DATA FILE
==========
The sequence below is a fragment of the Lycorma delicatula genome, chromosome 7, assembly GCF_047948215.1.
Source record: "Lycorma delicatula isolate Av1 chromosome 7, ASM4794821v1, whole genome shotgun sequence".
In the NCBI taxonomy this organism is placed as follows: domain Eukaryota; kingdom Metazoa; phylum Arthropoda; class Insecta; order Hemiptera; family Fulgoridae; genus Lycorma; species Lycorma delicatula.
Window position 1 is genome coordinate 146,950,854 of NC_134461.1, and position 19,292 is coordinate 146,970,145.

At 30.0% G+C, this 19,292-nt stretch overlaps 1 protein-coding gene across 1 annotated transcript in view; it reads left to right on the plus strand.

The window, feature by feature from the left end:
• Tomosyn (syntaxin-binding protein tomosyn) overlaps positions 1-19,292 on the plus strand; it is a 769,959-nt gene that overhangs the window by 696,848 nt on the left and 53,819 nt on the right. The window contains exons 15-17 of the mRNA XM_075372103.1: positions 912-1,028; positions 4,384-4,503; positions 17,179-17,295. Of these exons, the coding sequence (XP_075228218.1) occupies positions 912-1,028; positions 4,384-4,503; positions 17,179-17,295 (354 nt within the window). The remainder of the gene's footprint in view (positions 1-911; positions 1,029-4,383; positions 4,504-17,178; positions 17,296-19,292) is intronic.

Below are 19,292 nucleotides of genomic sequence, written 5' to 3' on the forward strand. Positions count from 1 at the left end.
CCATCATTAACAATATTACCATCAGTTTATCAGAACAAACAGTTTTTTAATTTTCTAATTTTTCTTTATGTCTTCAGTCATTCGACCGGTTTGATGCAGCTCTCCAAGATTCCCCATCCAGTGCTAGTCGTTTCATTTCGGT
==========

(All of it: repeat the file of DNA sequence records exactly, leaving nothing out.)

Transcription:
The sequence below is a fragment of the Lycorma delicatula genome, chromosome 7, assembly GCF_047948215.1.
Source record: "Lycorma delicatula isolate Av1 chromosome 7, ASM4794821v1, whole genome shotgun sequence".
In the NCBI taxonomy this organism is placed as follows: domain Eukaryota; kingdom Metazoa; phylum Arthropoda; class Insecta; order Hemiptera; family Fulgoridae; genus Lycorma; species Lycorma delicatula.
Window position 1 is genome coordinate 146,950,854 of NC_134461.1, and position 19,292 is coordinate 146,970,145.

At 30.0% G+C, this 19,292-nt stretch overlaps 1 protein-coding gene across 1 annotated transcript in view; it reads left to right on the plus strand.

The window, feature by feature from the left end:
• Tomosyn (syntaxin-binding protein tomosyn) overlaps positions 1-19,292 on the plus strand; it is a 769,959-nt gene that overhangs the window by 696,848 nt on the left and 53,819 nt on the right. The window contains exons 15-17 of the mRNA XM_075372103.1: positions 912-1,028; positions 4,384-4,503; positions 17,179-17,295. Of these exons, the coding sequence (XP_075228218.1) occupies positions 912-1,028; positions 4,384-4,503; positions 17,179-17,295 (354 nt within the window). The remainder of the gene's footprint in view (positions 1-911; positions 1,029-4,383; positions 4,504-17,178; positions 17,296-19,292) is intronic.

Below are 19,292 nucleotides of genomic sequence, written 5' to 3' on the forward strand. Positions count from 1 at the left end.
CCATCATTAACAATATTACCATCAGTTTATCAGAACAAACAGTTTTTTAATTTTCTAATTTTTCTTTATGTCTTCAGTCATTCGACCGGTTTGATGCAGCTCTCCAAGATTCCCCATCCAGTGCTAGTCGTTTCATTTCGGT